Bicycling is a great way to exercise and connect with your community. Tucson has amazing biking opportunities, from riding The Loop to a variety of mountain biking trails. In May 2018, People for Bikes ranked Tucson the second-best city in America’s Best Places for Bikes. While enjoying riding in Tucson, it is important to be safe. Wearing a bicycle helmet and observing safety precautions are ways to promote a safe riding experience.
It is extremely important to wear a bike helmet every time you ride your bike- no matter how far the distance!
Helmets: The Facts
Studies have found that bicyclists who wore helmets were significantly less likely to sustain a severe traumatic brain injury compared to un-helmeted bicyclists. This might seem like a “no-brainer,” yet many people continue to not wear helmets!
According to CDC survey data, less than half of children and adults always wear bicycle helmets while riding. Children whose parents always wore helmets when riding were more likely to also always wear a helmet themselves. Wearing a helmet not only protects you, but also demonstrates a positive example for kids.
Wearing a helmet is also the law! According to the Arizona Department of Transportation, the cities of Tucson, Sierra Vista, and Yuma all have mandatory helmet laws for bicyclists under the age of 18.
Finding the right fit
Data from the National SAFE KIDS campaign and Bell Sports found that more than 35% of children who use helmets wear them improperly. There is no concussion-proof helmet, but a proper fitting helmet can protect you from a serious brain injury. The CDC recommends using the acronym SAFE: Size, Ask, Fit, Evaluate.
Use a soft tape measure above the rider’s eyes and ears to measure head circumference. Keep this number handy when shopping to find the appropriately sized helmet. The helmet should fit snugly all around without free space between the helmet and the rider’s head.
Have the rider try on the helmet and ask them how it feels. The helmet shouldn’t sit too far forward or backward on their head. They should be able to see well in all directions and you should be able to see their eyes.
The helmet should not shift or slip easily on the rider’s head.
Connect the chinstrap. When the child opens their mouth wide, the helmet should pull down on their head and fit even more snugly.
Helmet Care and When to Replace
Never wear a cracked or damaged helmet. Do not store your helmet in your car or in direct sunlight, as excessive heat can damage a helmet. Replaced your helmet if it has been damaged or involved in a crash. Even if you can’t see any cracks or dents, there may be unseen damage that could affect the integrity of the helmet.
Helmets should always be replaced every 5 years because UV light and weathering break down helmet materials over time.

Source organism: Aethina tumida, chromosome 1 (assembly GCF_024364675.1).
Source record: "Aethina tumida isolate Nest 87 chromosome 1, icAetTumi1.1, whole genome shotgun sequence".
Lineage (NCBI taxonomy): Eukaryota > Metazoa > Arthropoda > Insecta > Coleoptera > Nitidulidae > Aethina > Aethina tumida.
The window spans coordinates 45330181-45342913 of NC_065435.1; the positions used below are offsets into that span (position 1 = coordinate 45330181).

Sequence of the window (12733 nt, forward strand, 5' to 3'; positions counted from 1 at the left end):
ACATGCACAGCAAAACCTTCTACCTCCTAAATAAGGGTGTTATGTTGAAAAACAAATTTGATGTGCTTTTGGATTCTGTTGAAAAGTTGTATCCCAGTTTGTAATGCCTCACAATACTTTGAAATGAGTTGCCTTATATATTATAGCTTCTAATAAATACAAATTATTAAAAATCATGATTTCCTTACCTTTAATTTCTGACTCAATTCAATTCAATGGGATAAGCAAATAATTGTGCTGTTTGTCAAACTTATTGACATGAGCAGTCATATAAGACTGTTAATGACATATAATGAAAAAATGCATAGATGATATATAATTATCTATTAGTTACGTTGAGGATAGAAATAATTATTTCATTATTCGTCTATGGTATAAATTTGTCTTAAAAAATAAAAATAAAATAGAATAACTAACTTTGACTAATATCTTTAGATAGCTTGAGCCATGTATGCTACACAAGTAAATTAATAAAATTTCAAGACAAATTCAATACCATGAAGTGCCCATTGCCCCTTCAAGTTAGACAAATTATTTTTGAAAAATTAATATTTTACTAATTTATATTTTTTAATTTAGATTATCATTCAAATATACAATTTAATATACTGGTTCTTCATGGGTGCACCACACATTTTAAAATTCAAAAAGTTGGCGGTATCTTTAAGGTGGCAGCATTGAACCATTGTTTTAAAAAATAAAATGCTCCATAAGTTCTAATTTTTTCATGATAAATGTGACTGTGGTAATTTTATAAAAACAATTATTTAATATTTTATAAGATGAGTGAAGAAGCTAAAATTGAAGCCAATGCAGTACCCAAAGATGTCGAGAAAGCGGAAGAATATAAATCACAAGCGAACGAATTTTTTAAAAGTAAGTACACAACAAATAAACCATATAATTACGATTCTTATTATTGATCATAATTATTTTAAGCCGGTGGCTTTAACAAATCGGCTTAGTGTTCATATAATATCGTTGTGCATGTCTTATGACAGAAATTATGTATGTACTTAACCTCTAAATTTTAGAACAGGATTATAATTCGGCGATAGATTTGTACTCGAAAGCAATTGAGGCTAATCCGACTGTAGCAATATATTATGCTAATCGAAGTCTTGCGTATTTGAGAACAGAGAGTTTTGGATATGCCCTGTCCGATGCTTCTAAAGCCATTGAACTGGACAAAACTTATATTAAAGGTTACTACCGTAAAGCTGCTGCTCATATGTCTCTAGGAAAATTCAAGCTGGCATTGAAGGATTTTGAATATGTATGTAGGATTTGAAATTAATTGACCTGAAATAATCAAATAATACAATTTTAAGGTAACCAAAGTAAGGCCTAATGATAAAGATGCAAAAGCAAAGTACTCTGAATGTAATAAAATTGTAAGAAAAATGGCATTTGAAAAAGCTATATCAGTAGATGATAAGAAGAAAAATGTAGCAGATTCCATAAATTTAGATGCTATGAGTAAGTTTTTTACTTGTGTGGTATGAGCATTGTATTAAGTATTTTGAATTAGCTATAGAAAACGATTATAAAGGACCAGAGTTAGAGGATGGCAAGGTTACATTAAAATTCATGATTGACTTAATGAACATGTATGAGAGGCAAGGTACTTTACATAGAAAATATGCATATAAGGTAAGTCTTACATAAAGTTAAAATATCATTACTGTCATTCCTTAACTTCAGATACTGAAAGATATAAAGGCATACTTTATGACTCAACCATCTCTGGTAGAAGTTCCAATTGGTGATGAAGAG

Safety tips from the Tucson-Pima County Bicycle Advisory Committee
- Always wear a helmet!
- Be visible! Wear bright, light, reflective clothing and use a headlight and taillight at nighttime.
- Be aware of your surroundings and use hand signals.
- Never ride against traffic or on a sidewalk. (It is illegal to ride a bike on the sidewalk unless it has training wheels)
- Don’t use headphones or cellphones while riding.
- Obey traffic laws: come to a complete stop at stop signs, and traffic lights.
Pima County offers free bike safety classes. Free bike safety items such as helmets, bike lights, and u-locks are often included with participation.
For more information on the free classes or bicycle safety in general, call 520-724-BIKE (2453) or visit their website at: www.BikePed.Pima.gov
- “America’s Best Places for Bikes: Our New System Rates 480 U.S. Cities.” PeopleForBikes, 13 July 2018, peopleforbikes.org/blog/americas-best-places-bikes-new-system-rates-480-u-s-cities/.
- Bellal, Joseph, et al. “Bicycle Helmets Work When It Matters the Most.” Elsevier, 28 July 2016, http://www.sciencedirect.com/science/article/pii/S000296101630366X.
- “Bicycle Helmets Are Highly Protective against Traumatic Brain Injury within a Dense Urban Setting.” Elsevier, 29 July 2015, http://www.sciencedirect.com/science/article/pii/S0020138315004428.
- “Bicycle Safety.” NHTSA, NHTSA, 10 May 2018, http://www.nhtsa.gov/road-safety/bicycle-safety.
- Bicycling Safety, http://www.azbikeped.org/bicycling-safety.asp.
- “Helmet Safety.” Centers for Disease Control and Prevention, Centers for Disease Control and Prevention, 16 Feb. 2015, http://www.cdc.gov/headsup/helmets/index.html.
- Jewett, Amy, et al. “Bicycle Helmet Use among Persons 5 Years and Older in the United States, 2012.” Elsevier, 4 Oct. 2016, www.sciencedirect.com/science/article/pii/S002243751630278X?via=ihub.
By Ariel Garcia and Leslie Streeter